WASHINGTON – Islamic State is likely using the bitcoin virtual online currency as a tool to secretly raise funds and settle transactions, a diplomatic source said Tuesday, quoting officials in the U.S.-led coalition against the group.
Members of the coalition worry that the use of bitcoin, which is harder to monitor than bank accounts, would make it even more difficult to choke off the funds and defeat the group, according to the source.
The suspicion about the use of bitcoin reinforces speculation that the social media-savvy group is using cyberspace not only to recruit new members but collect and secure money to fund its activities.
The extremist group has been apparently securing funds through trade in commodities such as petroleum and natural gas, but questions have remained about how its members transfer money and make payments, the source said.
It is widely believed that militants mostly exchange cash and jewelry, but this traditional way of exchanging assets faces the risk of being tracked down by enhanced monitoring by the coalition, including U.S. regulators.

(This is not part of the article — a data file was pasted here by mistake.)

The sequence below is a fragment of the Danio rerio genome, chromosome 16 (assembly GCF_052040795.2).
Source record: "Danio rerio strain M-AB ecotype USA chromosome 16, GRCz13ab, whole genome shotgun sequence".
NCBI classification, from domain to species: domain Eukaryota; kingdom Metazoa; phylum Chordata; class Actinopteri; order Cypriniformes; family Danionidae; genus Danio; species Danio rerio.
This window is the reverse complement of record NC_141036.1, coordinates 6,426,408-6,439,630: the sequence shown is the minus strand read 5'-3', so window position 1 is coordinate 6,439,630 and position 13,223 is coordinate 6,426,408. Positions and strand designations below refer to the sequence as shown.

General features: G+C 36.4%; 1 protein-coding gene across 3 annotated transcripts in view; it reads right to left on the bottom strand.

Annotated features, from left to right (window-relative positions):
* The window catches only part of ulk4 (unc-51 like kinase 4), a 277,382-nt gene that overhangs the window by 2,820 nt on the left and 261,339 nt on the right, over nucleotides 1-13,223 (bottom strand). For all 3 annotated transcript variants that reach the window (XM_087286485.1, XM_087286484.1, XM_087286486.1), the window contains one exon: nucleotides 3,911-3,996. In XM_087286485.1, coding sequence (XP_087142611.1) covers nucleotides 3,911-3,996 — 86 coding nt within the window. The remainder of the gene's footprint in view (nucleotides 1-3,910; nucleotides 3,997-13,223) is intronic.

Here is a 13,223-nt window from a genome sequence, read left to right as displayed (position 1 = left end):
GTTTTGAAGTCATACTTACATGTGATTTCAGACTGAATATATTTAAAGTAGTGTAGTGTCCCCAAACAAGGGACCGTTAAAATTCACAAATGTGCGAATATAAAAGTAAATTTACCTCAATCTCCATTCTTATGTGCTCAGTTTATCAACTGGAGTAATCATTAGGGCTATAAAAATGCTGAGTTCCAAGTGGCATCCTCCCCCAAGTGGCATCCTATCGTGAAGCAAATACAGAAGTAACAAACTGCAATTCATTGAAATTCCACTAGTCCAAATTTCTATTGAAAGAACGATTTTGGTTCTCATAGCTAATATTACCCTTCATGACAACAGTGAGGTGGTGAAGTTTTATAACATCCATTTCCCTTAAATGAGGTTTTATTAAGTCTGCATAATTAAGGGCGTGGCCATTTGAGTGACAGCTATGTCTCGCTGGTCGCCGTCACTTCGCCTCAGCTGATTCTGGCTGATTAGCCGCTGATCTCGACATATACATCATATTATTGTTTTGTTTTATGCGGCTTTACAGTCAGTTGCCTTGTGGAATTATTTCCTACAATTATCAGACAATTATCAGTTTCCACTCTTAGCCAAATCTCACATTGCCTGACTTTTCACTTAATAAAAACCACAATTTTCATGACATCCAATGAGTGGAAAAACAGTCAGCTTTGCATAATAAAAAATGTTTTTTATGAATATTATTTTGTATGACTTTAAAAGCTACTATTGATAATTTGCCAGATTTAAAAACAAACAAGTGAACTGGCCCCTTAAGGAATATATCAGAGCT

Using bank accounts to funnel funds can also be monitored by financial authorities even if the money is dispersed into plural accounts, the source said.
These circumstances have apparently encouraged the extremists to rely on the bitcoin system as an alternative electronic transaction method, the source said.
The virtual currency in general provides users with greater secrecy and enables them to exchange it with major currencies such as the dollar and the yen online even though doing so is not authorized by governments or central banks.
U.S. President Barack Obama’s administration convened a ministerial meeting last week on how to contain the militants. Participants from more than 60 countries confirmed the need to cooperate in noncombat fields such as severing money flows to the extremists.
The source said the Islamic State group is a sophisticated user of information technology and that the coalition increasingly needs new approaches to defeating it.
The suspected use of bitcoin may be a sign, however, that the group has difficulties securing funds as demand for cheap oil it provides in the black market is declining amid a global fall in crude oil prices, the source said.